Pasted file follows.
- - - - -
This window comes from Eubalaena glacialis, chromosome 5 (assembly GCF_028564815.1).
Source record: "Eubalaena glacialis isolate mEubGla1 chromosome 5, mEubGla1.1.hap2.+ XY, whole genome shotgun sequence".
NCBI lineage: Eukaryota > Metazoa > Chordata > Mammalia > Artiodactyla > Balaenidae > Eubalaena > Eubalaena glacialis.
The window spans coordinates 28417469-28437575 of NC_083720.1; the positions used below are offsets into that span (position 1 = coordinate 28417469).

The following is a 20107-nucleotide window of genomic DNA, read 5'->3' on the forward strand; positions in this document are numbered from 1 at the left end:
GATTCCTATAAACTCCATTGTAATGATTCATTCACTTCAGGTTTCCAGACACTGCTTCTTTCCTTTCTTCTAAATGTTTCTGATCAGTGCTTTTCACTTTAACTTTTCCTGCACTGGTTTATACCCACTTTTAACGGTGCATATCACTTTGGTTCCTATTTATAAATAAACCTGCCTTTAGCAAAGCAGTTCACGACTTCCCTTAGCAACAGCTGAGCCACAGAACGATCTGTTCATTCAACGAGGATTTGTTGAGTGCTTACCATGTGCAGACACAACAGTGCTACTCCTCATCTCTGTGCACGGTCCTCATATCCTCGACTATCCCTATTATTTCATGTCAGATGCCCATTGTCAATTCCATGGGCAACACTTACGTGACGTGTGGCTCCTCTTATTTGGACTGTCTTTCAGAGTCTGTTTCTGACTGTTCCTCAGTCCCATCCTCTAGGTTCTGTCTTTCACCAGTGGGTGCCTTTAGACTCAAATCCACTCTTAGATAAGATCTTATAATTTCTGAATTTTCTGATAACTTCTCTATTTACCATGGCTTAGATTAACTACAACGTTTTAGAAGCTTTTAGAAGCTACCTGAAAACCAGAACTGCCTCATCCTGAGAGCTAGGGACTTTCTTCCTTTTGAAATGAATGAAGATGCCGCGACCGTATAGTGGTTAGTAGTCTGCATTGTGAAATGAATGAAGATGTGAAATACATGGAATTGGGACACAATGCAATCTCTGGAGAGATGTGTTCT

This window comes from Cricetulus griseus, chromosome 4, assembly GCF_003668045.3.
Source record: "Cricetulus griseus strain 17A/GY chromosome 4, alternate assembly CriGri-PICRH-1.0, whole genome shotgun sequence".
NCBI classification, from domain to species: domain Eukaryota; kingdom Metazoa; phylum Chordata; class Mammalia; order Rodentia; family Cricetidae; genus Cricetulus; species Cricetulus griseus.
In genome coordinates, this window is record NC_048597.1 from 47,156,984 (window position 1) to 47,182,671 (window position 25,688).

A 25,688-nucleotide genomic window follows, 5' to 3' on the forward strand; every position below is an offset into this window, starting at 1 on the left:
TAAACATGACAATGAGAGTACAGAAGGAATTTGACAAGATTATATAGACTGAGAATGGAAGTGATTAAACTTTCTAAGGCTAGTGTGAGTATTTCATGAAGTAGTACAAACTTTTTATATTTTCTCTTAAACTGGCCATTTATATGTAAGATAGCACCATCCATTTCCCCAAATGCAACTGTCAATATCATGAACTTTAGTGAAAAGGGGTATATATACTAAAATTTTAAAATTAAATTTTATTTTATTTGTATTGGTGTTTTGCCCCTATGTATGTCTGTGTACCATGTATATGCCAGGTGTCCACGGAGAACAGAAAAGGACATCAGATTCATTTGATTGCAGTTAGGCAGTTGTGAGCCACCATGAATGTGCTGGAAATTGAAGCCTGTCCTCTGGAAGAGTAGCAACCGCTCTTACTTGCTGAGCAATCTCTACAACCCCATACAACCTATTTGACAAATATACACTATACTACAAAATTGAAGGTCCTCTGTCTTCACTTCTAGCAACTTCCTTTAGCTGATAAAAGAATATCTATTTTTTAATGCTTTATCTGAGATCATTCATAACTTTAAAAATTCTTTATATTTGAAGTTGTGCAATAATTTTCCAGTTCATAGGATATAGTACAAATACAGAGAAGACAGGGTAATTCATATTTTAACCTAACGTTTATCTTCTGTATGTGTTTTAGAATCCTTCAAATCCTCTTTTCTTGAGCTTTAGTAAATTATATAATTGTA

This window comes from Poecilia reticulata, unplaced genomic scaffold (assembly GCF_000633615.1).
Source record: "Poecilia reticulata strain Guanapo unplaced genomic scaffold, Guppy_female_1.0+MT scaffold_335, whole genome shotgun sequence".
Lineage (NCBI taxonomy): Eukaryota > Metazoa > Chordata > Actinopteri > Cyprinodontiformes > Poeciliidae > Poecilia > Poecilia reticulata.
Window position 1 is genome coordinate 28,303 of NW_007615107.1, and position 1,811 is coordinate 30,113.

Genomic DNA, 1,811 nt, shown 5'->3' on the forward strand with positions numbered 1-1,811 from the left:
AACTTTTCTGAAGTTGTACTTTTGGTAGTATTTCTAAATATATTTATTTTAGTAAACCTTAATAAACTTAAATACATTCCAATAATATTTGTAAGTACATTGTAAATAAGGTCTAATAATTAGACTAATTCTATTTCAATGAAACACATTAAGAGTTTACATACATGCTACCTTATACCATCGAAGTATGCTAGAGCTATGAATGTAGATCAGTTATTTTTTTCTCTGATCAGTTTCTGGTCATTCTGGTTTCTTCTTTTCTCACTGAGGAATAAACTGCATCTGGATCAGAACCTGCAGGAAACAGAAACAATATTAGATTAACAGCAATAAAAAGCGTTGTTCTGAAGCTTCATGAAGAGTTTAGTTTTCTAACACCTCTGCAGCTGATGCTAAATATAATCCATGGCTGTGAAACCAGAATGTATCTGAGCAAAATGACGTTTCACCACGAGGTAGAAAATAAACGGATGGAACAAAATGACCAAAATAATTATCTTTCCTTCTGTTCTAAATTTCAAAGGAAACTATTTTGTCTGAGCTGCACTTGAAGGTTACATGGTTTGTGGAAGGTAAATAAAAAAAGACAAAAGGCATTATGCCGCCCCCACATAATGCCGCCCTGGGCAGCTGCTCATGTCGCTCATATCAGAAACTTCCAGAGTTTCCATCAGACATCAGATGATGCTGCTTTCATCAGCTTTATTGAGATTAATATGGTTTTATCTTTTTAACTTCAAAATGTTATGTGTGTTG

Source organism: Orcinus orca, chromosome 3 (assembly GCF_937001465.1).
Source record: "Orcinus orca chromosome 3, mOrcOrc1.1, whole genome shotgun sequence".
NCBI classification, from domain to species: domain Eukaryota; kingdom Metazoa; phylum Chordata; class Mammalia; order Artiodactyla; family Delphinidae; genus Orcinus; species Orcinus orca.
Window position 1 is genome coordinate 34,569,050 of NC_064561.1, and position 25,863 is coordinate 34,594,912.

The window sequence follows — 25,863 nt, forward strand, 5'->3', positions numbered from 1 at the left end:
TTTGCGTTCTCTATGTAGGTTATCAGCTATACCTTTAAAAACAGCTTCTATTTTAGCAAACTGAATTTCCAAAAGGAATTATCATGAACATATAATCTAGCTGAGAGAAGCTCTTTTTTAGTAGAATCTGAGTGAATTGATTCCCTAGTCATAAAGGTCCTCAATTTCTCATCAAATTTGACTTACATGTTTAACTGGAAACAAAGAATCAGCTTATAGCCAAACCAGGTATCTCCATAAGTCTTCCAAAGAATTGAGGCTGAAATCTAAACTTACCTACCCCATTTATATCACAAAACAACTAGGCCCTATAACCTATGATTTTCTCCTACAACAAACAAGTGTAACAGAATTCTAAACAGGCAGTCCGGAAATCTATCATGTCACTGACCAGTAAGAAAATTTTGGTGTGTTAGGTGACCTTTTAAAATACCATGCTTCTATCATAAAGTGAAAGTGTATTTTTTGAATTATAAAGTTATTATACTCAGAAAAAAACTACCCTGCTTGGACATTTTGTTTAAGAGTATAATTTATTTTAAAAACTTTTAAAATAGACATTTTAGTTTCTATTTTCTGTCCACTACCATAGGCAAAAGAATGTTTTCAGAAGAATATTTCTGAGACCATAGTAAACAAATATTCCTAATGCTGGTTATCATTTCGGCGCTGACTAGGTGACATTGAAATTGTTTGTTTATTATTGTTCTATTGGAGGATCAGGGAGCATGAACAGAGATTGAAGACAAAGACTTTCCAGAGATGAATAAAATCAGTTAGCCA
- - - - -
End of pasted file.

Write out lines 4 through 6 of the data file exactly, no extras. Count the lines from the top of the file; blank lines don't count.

The window spans coordinates 28417469-28437575 of NC_083720.1; the positions used below are offsets into that span (position 1 = coordinate 28417469).

The following is a 20107-nucleotide window of genomic DNA, read 5'->3' on the forward strand; positions in this document are numbered from 1 at the left end:
GATTCCTATAAACTCCATTGTAATGATTCATTCACTTCAGGTTTCCAGACACTGCTTCTTTCCTTTCTTCTAAATGTTTCTGATCAGTGCTTTTCACTTTAACTTTTCCTGCACTGGTTTATACCCACTTTTAACGGTGCATATCACTTTGGTTCCTATTTATAAATAAACCTGCCTTTAGCAAAGCAGTTCACGACTTCCCTTAGCAACAGCTGAGCCACAGAACGATCTGTTCATTCAACGAGGATTTGTTGAGTGCTTACCATGTGCAGACACAACAGTGCTACTCCTCATCTCTGTGCACGGTCCTCATATCCTCGACTATCCCTATTATTTCATGTCAGATGCCCATTGTCAATTCCATGGGCAACACTTACGTGACGTGTGGCTCCTCTTATTTGGACTGTCTTTCAGAGTCTGTTTCTGACTGTTCCTCAGTCCCATCCTCTAGGTTCTGTCTTTCACCAGTGGGTGCCTTTAGACTCAAATCCACTCTTAGATAAGATCTTATAATTTCTGAATTTTCTGATAACTTCTCTATTTACCATGGCTTAGATTAACTACAACGTTTTAGAAGCTTTTAGAAGCTACCTGAAAACCAGAACTGCCTCATCCTGAGAGCTAGGGACTTTCTTCCTTTTGAAATGAATGAAGATGCCGCGACCGTATAGTGGTTAGTAGTCTGCATTGTGAAATGAATGAAGATGTGAAATACATGGAATTGGGACACAATGCAATCTCTGGAGAGATGTGTTCT